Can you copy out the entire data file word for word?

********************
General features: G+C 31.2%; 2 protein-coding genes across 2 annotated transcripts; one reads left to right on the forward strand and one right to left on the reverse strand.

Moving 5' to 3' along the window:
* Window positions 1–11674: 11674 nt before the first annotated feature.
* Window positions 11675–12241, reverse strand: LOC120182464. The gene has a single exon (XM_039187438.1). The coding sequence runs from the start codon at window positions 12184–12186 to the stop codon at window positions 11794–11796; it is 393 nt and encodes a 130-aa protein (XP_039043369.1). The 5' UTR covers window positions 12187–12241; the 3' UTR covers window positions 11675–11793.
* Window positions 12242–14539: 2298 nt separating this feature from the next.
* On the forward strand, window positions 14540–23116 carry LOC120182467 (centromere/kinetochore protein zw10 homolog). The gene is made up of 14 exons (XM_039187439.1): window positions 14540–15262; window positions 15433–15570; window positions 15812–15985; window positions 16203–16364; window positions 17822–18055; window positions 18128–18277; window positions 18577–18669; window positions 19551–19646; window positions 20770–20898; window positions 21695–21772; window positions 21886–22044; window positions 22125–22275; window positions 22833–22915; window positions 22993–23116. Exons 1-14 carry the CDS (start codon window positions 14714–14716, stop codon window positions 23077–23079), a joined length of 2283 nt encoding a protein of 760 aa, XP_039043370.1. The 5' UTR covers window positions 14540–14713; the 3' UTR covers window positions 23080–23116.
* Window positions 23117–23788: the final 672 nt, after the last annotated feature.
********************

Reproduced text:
General features: G+C 31.2%; 2 protein-coding genes across 2 annotated transcripts; one reads left to right on the forward strand and one right to left on the reverse strand.

Moving 5' to 3' along the window:
* Window positions 1–11674: 11674 nt before the first annotated feature.
* Window positions 11675–12241, reverse strand: LOC120182464. The gene has a single exon (XM_039187438.1). The coding sequence runs from the start codon at window positions 12184–12186 to the stop codon at window positions 11794–11796; it is 393 nt and encodes a 130-aa protein (XP_039043369.1). The 5' UTR covers window positions 12187–12241; the 3' UTR covers window positions 11675–11793.
* Window positions 12242–14539: 2298 nt separating this feature from the next.
* On the forward strand, window positions 14540–23116 carry LOC120182467 (centromere/kinetochore protein zw10 homolog). The gene is made up of 14 exons (XM_039187439.1): window positions 14540–15262; window positions 15433–15570; window positions 15812–15985; window positions 16203–16364; window positions 17822–18055; window positions 18128–18277; window positions 18577–18669; window positions 19551–19646; window positions 20770–20898; window positions 21695–21772; window positions 21886–22044; window positions 22125–22275; window positions 22833–22915; window positions 22993–23116. Exons 1-14 carry the CDS (start codon window positions 14714–14716, stop codon window positions 23077–23079), a joined length of 2283 nt encoding a protein of 760 aa, XP_039043370.1. The 5' UTR covers window positions 14540–14713; the 3' UTR covers window positions 23080–23116.
* Window positions 23117–23788: the final 672 nt, after the last annotated feature.